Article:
This is a coincidence, because I was wondering about it myself a couple days ago. There are Grace Lutheran churches, Grace UMC churches, etc. I wondered what the Grace means.

Grace is the unmerited favor of God. It is by grace that we are saved, healed, delivered, set free, etc. It is favor of God that we did not earn.

Grace itself is not controversial. Grace is central to Christianity. What is questionable is how some Christians understand the theological implications of grace. There is a spectrum and many people gravitate towards the two extremes. On one side you’ve got people who think “I can do whatever I want because God has already forgiven me.” This is commonly called “cheap grace.” Then at the other end of the spectrum you have legalism or works righteousness where people all but negate grace. These kind of people believe that it is their own actions that will save them. While few Christians will ever admit to following legalism or works righteousness, there are Christians who do this in practice whether they admit it or not.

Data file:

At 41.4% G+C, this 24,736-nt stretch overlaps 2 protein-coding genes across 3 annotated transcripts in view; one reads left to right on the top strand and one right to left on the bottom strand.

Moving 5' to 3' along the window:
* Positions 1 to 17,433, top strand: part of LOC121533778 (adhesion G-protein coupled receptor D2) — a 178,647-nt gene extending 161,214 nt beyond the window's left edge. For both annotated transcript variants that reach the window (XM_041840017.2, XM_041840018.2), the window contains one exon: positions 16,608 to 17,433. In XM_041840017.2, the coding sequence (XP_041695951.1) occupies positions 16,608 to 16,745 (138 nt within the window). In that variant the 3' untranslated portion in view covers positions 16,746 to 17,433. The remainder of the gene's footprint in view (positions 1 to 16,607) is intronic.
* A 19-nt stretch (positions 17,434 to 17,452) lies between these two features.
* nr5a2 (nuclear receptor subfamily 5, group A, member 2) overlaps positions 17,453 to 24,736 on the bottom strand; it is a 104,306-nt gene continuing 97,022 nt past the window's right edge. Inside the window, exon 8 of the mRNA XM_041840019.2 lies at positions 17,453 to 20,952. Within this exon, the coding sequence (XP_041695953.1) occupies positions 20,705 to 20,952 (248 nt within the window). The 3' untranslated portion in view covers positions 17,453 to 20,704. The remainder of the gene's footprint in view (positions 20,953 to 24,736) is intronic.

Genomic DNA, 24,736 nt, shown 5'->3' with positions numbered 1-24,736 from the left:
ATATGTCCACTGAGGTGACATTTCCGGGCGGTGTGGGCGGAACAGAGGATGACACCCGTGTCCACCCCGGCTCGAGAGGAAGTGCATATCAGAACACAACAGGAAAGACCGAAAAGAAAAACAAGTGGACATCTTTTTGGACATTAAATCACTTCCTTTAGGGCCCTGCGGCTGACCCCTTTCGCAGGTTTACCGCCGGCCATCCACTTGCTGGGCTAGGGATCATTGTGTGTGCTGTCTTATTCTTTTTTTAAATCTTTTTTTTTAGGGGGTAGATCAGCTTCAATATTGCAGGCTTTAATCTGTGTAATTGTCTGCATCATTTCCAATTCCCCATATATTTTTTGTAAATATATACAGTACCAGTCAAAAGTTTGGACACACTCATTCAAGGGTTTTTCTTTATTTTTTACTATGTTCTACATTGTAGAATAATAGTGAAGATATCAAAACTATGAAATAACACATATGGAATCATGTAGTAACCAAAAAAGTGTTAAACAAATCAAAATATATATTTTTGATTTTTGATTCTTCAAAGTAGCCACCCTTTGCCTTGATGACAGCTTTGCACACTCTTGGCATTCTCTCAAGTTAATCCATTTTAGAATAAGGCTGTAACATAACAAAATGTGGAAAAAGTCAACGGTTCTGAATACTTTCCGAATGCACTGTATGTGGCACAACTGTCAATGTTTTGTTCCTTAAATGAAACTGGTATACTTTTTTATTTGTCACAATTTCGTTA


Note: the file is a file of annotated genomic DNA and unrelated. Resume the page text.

Thanks, :slight_smile: but I’m wondering what the words signifies in the title of the church. Does Grace Lutheran have a different belief system from St. Matthew’s Lutheran?

No. It’s no different than having two Catholic parishes named St. Mary’s and St. Peters.

Thanks everyone for your suggestions and help. It is much appreciated! Keep me in your prayers. God Bless.


This hints at the sin that Catholics would call “presumption”, or assuming God’s mercy and grace, while lacking true repentance and contrition for one’s sins. Presumption is a sin against the second theological virtue of hope. From the catechism:


2090 When God reveals Himself and calls him, man cannot fully respond to the divine love by his own powers. He must hope that God will give him the capacity to love Him in return and to act in conformity with the commandments of charity. Hope is the confident expectation of divine blessing and the beatific vision of God; it is also the fear of offending God’s love and of incurring punishment.

2091 The first commandment is also concerned with sins against hope, namely, despair and presumption:

By despair, man ceases to hope for his personal salvation from God, for help in attaining it or for the forgiveness of his sins. Despair is contrary to God’s goodness, to his justice - for the Lord is faithful to his promises - and to his mercy.

2092 There are two kinds of presumption. Either man presumes upon his own capacities, (hoping to be able to save himself without help from on high), or he presumes upon God’s almighty power or his mercy (hoping to obtain his forgiveness without conversion and glory without merit).